Friday, April 26, 2013

Sleepless night

We only stayed a couple of nights at our first hotel because the second night’s events drove us to a better place. It all started when I noticed a couple of sketchy-looking people come in while I was down in the lobby using the internet. I didn’t worry much about it because I figured somebody would always be at the front desk, but I thought more about it later.

At around 3 a.m. we woke up to the sounds of a party in the next room. Our neighbors had clearly gotten themselves quite drunk, and had gone from jolly to smashed. I knocked on the wall to let them know that they’d awakened their neighbors. They pounded back, yelled obscenities in English and began pounding the wall with some sort of instrument. Fortunately, the wall did not break, but we decided it would be prudent to barricade our flimsy door with its pathetic lock. Our barricade didn’t look all that secure, and our neighbors continued to rant. Wanting backup, I dialed “O” on the hotel phone.

Immediately, the voices turned quieter in the next room. I asked the guy who answered whether he spoke English, and he said yes so I explained that I did not feel safe because of the situation in the next room. He suddenly did not understand, so he left the room, which we heard through the wall and in the hall, and knocked on the door across the hall. We heard that too. He gave the phone to somebody else and I told my story again, adding that I wanted to know the name of the night manager who had brought him the phone. The translator didn’t want to expose his friend, so he said “It’s just some bastard.”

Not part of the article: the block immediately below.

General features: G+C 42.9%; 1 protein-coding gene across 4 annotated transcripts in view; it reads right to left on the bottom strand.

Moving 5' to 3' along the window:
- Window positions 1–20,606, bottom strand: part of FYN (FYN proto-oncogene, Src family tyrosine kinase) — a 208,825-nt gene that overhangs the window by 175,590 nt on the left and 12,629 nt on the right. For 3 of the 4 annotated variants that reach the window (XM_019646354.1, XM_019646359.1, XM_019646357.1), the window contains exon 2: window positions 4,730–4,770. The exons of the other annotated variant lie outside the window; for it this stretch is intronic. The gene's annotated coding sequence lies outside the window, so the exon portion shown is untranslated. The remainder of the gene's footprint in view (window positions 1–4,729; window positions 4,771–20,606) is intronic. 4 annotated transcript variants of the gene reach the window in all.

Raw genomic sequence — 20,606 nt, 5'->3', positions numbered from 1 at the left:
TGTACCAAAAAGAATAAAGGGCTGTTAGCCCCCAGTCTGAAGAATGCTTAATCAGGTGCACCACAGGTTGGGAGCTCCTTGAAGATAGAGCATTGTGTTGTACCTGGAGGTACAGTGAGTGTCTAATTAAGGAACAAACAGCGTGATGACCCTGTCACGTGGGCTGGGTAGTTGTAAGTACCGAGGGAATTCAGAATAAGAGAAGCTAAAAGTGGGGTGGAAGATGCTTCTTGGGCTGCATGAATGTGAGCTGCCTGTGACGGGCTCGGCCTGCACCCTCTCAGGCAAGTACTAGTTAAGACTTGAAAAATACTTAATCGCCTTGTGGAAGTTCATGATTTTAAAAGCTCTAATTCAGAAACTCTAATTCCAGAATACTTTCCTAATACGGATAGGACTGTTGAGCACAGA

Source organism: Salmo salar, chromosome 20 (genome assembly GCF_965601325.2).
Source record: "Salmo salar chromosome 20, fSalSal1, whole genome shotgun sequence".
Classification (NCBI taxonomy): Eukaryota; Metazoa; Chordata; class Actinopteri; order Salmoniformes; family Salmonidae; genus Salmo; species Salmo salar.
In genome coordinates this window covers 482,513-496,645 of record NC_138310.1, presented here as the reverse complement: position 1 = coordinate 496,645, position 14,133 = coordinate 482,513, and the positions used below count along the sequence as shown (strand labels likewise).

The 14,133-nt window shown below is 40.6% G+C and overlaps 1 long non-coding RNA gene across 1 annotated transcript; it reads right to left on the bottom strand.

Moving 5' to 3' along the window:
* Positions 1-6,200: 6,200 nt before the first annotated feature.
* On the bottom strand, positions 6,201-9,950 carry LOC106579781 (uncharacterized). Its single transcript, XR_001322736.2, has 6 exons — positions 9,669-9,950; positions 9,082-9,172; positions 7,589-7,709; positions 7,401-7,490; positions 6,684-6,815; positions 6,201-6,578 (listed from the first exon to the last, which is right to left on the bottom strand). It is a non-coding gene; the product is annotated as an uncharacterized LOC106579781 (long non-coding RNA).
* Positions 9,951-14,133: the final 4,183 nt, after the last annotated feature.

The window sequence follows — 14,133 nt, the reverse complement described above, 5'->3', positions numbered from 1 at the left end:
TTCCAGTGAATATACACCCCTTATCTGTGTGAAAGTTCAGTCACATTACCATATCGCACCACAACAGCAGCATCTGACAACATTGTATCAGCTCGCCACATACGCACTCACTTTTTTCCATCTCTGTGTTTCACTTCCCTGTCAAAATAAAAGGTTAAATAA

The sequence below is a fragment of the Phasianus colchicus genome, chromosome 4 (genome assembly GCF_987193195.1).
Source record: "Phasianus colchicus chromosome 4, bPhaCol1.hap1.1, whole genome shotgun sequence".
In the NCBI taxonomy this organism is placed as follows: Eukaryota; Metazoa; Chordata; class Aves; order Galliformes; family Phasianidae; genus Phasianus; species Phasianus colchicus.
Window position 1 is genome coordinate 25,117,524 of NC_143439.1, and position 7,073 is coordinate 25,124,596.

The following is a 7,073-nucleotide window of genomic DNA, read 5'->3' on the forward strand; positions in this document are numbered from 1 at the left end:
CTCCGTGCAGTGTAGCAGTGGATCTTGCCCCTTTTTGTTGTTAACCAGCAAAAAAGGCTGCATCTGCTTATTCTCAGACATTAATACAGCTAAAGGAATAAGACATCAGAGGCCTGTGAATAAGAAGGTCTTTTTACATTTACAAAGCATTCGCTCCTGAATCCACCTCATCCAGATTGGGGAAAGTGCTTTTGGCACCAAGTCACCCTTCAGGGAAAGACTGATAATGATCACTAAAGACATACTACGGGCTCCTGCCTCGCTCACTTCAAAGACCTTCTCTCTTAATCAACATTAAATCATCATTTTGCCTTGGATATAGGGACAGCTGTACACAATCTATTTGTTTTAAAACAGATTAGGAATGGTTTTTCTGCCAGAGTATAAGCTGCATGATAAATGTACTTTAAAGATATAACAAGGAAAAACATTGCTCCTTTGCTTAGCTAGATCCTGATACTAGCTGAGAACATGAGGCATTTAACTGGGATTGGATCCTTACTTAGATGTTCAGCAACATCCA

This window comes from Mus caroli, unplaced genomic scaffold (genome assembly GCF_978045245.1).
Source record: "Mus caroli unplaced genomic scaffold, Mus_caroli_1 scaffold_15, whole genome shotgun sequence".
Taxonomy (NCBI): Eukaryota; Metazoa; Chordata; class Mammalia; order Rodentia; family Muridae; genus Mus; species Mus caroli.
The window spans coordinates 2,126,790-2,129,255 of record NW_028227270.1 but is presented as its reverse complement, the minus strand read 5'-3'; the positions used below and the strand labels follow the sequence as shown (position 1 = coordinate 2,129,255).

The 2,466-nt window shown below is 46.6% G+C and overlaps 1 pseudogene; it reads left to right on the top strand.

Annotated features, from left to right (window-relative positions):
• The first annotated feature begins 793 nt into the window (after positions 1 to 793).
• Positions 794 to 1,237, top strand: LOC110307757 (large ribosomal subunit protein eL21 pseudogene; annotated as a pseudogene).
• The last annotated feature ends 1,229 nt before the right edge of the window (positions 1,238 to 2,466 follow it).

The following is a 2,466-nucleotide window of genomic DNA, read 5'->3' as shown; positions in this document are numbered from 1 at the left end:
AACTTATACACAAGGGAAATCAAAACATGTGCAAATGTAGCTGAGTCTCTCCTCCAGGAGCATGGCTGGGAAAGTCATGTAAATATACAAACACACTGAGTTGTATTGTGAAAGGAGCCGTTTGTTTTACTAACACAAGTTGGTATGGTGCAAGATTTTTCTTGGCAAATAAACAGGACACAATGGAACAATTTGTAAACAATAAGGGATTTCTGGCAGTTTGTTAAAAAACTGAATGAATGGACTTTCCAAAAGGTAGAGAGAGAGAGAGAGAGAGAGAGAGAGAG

“Bastard!” the night manager yelled, and made other noises I did not understand but which suggested that he was threatening the translator. The translator calmed him down, much to my relief, and promised me that things would get better. While indeed things got quieter, we did not sleep much. We thought about the fact that we don’t know how to call the police in Turkey, and about the fact that we did not want to spend another night in that hotel.

The night manager was on duty when we came down in the morning, looking somewhat the worse for wear. He somehow did not have the authority to break our booking, and he stalled us until his boss would arrive at noon. Meanwhile we struggled with the fact that we couldn’t find a hotel with vacancy over the weekend, and we had to visit quite a few places to find one in old-city neighborhood. The big boss already knew about the previous night’s events and tried really hard to assure us that we should feel perfectly fine about staying. He told us assuredly, “You’re not checking out.” In fact, however, we did check out. We had to stay three nights in one hotel and then three nights in another, but we’re quite happy about it. The first of the two alternatives has been absolutely delightful, and we expect the same of the other. And we’re sleeping really well.

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